Say I’m swimming with people, in the ocean, or a pool, or a lake, and one of them knows about my history as a swimmer, and remarks to the others, “Leanne’s an Olympic swimmer.” I’ll protest: “No, no, I only went as far as the Olympic trials—I didn’t go to the Olympics.” But the boast bobs up like a balloon, bright and curious to some, wistful and exposed to me.
When pressed, it is usually enough to say I went to the 1988 and 1992 Canadian Olympic trials. That nationally, I was ranked eighth once, briefly. I explain that to go to the Olympics you have to finish first or second at the trials. This is where the conversations end. After paddling around we wade into the shallows or hoist ourselves up onto the boat or the dock, and the conversation turns toward food, or gossip.
I don’t have vivid memories of the Olympic trials, or of winning medals; I barely remember quitting the first time, in 1989, or how I told Mitch, my coach. It would have probably been at an evening practice. On the deck, after, when the other swimmers had gone to change. I would have been standing there in my suit with my duffel bag and towel. He would have said something like “What’s up?” And then I would have said it. Said my family was moving to the countryside, said I did not want to live with another family in order to train—so, I said, I had decided to quit.
I might have done it while icing my knees. Freestylers, backstrokers, and butterflyers usually have shoulder problems, but most breaststrokers have knee problems, advised to ice regularly and take eight aspirin a day. After workouts and races, I would sit in the bleachers with a Styrofoam cup of frozen water, rolling the flat ice against the insides of my knees until they turned bright pink and lost all feeling. I’d peel the cup back from the edges so it wouldn’t squeak against the numb skin. The ice would become slick, contouring as it melted.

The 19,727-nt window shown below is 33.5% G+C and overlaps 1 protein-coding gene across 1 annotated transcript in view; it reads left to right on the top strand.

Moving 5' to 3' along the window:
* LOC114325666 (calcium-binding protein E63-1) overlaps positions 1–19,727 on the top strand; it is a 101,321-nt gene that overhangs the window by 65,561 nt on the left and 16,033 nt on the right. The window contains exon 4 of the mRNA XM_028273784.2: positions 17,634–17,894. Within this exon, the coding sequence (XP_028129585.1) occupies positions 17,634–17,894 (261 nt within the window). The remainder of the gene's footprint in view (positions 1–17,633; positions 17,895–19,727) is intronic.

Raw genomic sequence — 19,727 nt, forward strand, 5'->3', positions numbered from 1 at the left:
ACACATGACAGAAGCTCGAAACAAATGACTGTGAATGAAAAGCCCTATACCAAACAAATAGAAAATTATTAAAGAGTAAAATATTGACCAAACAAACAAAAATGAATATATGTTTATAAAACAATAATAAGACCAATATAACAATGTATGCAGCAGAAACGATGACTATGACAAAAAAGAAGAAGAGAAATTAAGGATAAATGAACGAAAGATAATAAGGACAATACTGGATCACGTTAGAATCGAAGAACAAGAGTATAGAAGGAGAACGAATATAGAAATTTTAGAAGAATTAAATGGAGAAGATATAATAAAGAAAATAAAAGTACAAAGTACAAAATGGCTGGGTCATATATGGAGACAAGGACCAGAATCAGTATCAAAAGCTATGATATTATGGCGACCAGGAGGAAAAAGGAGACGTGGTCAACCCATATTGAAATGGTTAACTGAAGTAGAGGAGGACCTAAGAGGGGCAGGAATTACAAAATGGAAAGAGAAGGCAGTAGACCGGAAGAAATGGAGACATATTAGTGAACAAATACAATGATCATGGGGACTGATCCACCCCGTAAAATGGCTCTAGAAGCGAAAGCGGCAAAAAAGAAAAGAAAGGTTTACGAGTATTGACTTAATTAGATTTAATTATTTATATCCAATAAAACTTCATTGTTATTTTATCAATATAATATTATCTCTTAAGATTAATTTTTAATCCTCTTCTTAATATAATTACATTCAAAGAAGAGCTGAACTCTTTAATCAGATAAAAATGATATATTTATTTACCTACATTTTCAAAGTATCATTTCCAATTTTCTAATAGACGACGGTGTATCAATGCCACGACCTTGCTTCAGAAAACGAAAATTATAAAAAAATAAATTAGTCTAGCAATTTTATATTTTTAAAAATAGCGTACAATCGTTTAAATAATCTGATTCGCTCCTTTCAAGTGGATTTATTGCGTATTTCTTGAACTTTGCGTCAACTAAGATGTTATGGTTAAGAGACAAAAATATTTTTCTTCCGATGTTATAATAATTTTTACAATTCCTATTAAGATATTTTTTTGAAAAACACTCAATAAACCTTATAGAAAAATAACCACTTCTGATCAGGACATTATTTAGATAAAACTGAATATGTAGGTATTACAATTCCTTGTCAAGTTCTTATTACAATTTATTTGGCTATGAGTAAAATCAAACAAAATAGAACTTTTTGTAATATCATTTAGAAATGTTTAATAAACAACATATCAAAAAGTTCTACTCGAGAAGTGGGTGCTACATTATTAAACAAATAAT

But I don’t remember talking to him. I do remember talking to Dawn, the assistant coach, the next morning. Mitch wasn’t on deck. We sat in two plastic folding chairs by the side of the pool, watching the team practice. Dawn told me Mitch was angry. She asked me what I was going to do. I think I said take up piano and study art, knowing she wouldn’t get it. Knowing maybe even I didn’t get it. I remember looking out at the swimmers in the lanes, heading into the hard main set, and thinking: I’ve crossed the line. I don’t have to do that anymore. I remember sitting there and feeling relieved.
Mitch once told me: “You’re going to be great.” Then Dawn told me: “Mitch doesn’t want to talk to you.”
When you’re a swimmer, coaches stand above you, over you. You look up to them, are vulnerable, naked, and wet in front of them. Coaches see you weak, they weaken you, they have your trust, you do what they say. The relationship is guardian, father, mother, boss, mentor, jailer, doctor, shrink, and teacher. My heart broke.
My grandfather was a bomber pilot in the Second World War. Though he lived into his late 80s, he’s frozen in my mind as the young man in a photo, wearing a flight suit and goggles, grinning next to a B-25 Mitchell. The image that comes to mind when I think of my mother is a snapshot of her, taken around 1983, sitting on her bed dressed in work clothes: silk shirt, trousers, long necklace, smiling. If I think of my dad, he’s in our dining room, clapping and singing along to “The Gambler” by Kenny Rogers. The default image I have of myself is a photo: me, 10, standing next to the ladder at Cawthra Park pool in a blue bathing suit, knees clenched, trying to catch my breath.
I’ve defined myself, privately and abstractly, by my brief, intense years as an athlete, a swimmer. I practiced five or six hours a day, six days a week, eating and sleeping as much as possible in between. Weekends were spent either training or competing. I wasn’t the best; I was relatively fast. I trained, ate, traveled, and showered with the best in the country, but wasn’t the best; I was pretty good.
I liked how hard swimming at that level was—that I could do something difficult and unusual. Liked knowing my discipline would be recognized, respected, that I might not be able to say the right things or fit in, but I could do something well. I wanted to believe that I was talented; being fast was proof. Though I loved racing, the idea of fastest, of number one, of the Olympics, didn’t motivate me.
I still dream of practice, of races, coaches, and blurry competitors. I’m drawn to swimming pools, no matter how small or murky. When I swim now, I step into the water as though absentmindedly touching a scar. My recreational laps are phantoms of my competitive races.